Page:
I hope you all had a good Labor Day. Streetsblog is back to work today, and you probably are too. But Congress? Not until next week. Every time there’s a Monday holiday, Congress takes the whole week off, and they’re milking the last moments of their August recess.
It’s no wonder lawmakers are procrastinating. They have a lot of unpleasant business to tackle when they get back, and not a lot of time to do it.
The start of fiscal year 2014 is less than a month away, and there are only nine legislative days between now and then. In those nine days, Congress is going to have to make some decisions about spending — including transportation spending. In an ideal world, they’d also give some serious thought to passenger rail policy.
Here’s an overview of the major transportation issues Congress should be addressing.
First, the rail reauthorization
The five-year Passenger Rail Investment and Improvement Act of 2008 (PRIIA) expires September 30. This spring, Congressional Republicans confidently pledged that it would be reauthorized this year — and then promptly dropped the ball (though, according to a spokesperson for the House Transportation Committee, they are working on language for the bill and will continue to do so into the fall.)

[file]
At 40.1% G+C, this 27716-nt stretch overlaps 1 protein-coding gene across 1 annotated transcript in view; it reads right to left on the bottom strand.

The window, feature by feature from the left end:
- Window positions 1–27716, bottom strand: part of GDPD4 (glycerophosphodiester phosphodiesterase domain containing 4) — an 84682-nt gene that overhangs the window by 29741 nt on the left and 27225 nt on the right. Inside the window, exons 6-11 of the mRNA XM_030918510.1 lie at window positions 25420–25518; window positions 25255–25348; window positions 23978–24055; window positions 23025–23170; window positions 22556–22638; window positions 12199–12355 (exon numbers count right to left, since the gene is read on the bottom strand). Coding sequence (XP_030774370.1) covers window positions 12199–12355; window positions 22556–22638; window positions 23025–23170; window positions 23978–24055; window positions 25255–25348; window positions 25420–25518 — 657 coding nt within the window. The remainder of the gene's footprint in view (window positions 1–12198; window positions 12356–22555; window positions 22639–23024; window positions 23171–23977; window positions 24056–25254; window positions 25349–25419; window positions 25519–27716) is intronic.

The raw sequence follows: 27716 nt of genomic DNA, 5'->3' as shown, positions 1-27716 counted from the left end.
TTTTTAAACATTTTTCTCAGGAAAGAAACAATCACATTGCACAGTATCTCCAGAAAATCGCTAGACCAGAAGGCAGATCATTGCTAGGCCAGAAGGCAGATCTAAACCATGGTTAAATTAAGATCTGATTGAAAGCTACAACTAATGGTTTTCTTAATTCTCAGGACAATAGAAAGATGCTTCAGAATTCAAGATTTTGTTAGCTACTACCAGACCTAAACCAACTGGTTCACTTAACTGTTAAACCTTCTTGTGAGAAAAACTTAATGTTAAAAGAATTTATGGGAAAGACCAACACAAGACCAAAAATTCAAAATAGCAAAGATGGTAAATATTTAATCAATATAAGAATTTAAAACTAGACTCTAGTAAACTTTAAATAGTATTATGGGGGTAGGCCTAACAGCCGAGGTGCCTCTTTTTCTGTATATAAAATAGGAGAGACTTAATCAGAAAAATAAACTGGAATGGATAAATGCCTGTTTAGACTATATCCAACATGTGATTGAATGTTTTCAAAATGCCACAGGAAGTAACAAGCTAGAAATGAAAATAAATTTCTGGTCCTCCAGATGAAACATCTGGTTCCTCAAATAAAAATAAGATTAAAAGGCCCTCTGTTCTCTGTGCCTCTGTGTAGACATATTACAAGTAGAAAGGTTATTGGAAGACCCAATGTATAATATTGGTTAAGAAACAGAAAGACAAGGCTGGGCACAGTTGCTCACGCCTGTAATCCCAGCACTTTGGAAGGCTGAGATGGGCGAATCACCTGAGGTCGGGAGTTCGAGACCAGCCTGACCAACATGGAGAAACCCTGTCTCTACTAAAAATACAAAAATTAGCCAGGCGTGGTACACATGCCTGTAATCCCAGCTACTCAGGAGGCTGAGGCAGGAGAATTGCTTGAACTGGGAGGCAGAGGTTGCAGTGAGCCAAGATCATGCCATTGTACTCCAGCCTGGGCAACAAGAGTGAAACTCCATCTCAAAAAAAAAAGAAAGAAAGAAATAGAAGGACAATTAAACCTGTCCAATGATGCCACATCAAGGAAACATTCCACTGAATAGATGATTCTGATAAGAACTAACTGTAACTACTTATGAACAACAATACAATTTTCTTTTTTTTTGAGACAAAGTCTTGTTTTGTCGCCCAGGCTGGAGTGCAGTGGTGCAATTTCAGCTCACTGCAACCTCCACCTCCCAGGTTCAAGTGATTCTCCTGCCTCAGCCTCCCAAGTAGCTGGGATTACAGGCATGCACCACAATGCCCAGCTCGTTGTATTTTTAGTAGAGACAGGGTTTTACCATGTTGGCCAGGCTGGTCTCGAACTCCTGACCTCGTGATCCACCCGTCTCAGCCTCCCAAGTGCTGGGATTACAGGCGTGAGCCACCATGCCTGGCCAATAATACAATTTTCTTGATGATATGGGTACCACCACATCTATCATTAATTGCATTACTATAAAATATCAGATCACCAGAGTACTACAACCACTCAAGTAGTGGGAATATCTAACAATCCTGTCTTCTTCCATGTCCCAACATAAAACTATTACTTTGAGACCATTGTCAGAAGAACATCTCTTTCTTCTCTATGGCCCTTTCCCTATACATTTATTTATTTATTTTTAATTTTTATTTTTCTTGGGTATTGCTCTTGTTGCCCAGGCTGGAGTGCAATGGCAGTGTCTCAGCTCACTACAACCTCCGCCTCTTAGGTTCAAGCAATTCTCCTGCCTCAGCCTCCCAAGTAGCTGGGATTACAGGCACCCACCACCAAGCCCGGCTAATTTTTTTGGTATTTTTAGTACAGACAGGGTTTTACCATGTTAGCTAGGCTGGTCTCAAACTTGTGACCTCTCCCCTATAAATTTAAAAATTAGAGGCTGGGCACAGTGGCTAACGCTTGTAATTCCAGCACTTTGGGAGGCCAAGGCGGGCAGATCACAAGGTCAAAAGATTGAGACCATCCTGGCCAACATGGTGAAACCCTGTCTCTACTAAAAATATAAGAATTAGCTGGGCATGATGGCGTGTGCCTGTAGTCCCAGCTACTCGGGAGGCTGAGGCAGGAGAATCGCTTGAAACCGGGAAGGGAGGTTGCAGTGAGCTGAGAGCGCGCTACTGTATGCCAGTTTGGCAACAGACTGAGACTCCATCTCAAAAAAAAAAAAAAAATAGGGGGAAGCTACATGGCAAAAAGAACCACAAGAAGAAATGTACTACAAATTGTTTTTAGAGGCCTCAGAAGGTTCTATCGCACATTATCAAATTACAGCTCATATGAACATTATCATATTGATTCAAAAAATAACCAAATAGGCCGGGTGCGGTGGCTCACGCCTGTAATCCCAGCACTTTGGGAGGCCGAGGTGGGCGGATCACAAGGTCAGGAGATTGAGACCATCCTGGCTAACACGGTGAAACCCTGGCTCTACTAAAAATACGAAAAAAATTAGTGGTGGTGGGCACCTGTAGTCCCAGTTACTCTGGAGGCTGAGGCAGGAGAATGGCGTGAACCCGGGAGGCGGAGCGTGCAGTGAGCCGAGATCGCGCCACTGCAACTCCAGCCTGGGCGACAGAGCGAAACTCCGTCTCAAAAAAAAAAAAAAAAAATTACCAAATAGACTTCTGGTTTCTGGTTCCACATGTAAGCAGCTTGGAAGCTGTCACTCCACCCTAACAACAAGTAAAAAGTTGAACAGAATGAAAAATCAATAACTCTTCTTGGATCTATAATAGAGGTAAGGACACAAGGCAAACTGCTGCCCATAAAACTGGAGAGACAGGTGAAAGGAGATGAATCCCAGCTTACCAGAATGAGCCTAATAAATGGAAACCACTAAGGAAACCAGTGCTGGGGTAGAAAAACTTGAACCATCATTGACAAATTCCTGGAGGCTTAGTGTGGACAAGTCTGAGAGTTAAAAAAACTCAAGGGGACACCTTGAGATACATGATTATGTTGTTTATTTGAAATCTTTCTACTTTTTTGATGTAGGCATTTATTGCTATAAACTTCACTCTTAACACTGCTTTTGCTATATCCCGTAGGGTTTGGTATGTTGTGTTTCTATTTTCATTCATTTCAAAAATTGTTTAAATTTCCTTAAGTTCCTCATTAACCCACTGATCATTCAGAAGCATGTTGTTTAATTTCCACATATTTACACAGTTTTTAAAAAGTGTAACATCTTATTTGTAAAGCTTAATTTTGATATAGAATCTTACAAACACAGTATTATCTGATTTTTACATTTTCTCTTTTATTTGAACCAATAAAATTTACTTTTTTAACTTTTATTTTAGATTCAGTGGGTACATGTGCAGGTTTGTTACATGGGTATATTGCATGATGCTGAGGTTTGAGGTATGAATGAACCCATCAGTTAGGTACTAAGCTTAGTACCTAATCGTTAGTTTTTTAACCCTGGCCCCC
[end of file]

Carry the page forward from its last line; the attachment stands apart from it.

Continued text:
The fact is, it would have been nice to have something new in place before PRIIA’s expiration, but it’s not actually necessary. The current bill will just keep rolling over until Congress actually bothers to pass a new one. It’s not like the surface transportation bill, which needs to be reauthorized or extended before it expires. (The transportation bill is funded with Highway Trust Fund money that doesn’t go through an appropriations process, and the contract authority for that money does need to be current in order for it to be spent.)
But lots of programs get appropriations every year without ever being authorized. (Think TIGER.) Amtrak was one of those for a long time — before PRIIA, there was no rail authorization in place for years.
“An authorization that doesn’t authorize sufficient funding and contains bad policies would be worse than no authorization,” said Malcolm Kenton of the National Association of Railroad Passengers. But a well-designed authorization — “if it gives Amtrak the resources it needs to grow and modernize without micromanaging the company or imposing too many specific mandates” — could be a huge boost for American passenger rail.